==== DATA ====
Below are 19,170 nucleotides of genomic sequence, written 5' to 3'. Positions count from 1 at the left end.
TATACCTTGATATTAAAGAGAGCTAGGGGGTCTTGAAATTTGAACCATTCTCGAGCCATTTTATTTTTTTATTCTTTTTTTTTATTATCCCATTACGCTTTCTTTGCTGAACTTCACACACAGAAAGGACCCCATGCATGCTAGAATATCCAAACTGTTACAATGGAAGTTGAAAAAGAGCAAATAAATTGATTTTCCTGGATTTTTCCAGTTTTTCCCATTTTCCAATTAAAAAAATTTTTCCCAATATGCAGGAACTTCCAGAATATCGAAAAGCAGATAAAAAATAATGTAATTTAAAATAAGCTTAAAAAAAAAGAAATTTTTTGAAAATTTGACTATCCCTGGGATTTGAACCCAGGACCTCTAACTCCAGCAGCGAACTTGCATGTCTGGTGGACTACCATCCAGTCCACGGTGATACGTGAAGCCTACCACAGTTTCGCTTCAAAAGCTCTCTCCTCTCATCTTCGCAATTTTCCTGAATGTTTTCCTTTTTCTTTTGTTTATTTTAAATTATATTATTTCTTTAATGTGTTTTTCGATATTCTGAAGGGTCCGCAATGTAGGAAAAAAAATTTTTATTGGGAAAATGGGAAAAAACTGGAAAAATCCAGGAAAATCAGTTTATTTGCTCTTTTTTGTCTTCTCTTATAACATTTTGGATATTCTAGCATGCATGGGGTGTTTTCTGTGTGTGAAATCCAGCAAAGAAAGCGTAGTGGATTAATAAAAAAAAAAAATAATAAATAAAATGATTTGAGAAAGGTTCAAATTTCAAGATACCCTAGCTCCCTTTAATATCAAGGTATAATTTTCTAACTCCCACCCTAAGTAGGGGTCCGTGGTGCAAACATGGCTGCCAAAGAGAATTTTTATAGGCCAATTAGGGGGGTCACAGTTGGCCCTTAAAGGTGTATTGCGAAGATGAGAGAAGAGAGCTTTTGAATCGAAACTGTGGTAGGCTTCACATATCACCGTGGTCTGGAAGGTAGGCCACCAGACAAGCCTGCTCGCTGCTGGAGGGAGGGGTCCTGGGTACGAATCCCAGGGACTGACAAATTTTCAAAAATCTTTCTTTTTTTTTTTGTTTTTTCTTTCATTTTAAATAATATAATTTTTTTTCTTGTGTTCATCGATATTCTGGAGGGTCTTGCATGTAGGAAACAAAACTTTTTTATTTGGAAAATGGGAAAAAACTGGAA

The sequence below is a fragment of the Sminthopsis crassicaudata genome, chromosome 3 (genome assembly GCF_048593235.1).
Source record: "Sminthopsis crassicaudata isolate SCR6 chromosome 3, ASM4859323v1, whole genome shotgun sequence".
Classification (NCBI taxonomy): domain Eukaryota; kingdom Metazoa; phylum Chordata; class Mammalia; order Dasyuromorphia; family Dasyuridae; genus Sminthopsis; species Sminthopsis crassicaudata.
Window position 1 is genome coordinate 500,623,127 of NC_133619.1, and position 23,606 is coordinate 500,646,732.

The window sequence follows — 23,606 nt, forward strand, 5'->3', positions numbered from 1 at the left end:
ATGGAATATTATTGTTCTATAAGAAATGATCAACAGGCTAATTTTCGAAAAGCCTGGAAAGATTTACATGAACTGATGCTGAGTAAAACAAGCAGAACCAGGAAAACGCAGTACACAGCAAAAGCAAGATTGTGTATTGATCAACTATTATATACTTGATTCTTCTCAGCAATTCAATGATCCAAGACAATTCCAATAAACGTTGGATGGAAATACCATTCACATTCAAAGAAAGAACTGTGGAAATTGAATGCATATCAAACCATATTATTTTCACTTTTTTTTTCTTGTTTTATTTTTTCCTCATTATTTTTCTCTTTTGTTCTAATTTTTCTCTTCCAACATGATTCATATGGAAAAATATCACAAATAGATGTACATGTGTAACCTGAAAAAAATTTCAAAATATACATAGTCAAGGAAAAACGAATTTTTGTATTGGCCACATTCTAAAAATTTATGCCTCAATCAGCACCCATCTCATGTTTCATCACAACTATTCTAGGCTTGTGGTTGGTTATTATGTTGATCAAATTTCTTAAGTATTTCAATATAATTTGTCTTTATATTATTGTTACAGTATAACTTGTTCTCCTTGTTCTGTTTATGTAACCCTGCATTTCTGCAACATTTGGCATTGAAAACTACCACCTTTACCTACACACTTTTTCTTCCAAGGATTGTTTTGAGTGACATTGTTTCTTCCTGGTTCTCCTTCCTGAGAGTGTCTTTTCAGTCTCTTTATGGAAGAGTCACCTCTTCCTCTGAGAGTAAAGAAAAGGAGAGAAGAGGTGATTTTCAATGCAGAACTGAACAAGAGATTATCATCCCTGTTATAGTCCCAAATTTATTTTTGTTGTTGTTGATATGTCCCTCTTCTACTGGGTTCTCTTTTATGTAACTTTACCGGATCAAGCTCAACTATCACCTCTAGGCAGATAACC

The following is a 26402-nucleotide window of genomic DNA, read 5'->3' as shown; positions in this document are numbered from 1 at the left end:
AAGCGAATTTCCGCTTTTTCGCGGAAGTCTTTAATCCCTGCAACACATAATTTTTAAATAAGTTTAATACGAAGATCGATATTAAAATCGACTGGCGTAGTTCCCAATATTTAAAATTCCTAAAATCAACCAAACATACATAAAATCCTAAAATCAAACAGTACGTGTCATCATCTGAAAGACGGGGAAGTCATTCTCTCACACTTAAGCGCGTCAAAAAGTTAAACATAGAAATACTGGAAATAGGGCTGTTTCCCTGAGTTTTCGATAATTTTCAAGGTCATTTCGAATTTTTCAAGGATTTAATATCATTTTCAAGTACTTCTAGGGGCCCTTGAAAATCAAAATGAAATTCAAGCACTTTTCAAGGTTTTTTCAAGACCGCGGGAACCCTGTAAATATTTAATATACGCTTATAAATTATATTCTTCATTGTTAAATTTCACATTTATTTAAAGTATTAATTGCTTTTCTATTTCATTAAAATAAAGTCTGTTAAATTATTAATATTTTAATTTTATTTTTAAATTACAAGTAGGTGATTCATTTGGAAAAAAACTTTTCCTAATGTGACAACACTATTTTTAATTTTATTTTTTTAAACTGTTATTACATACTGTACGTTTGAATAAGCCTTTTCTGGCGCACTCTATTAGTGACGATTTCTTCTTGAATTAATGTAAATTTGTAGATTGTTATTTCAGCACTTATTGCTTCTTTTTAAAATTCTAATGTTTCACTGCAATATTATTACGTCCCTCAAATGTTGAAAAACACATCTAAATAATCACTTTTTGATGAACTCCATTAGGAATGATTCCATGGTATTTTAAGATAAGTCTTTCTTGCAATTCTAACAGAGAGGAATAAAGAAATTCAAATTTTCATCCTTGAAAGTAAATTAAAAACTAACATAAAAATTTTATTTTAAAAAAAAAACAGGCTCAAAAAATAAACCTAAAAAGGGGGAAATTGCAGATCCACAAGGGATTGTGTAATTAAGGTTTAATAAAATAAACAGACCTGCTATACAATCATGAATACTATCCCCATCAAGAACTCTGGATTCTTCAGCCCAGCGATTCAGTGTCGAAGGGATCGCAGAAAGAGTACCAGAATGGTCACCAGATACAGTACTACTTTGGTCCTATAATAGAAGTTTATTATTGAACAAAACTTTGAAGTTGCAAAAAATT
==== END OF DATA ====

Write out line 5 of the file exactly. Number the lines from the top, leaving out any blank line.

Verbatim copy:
Classification (NCBI taxonomy): domain Eukaryota; kingdom Metazoa; phylum Chordata; class Mammalia; order Dasyuromorphia; family Dasyuridae; genus Sminthopsis; species Sminthopsis crassicaudata.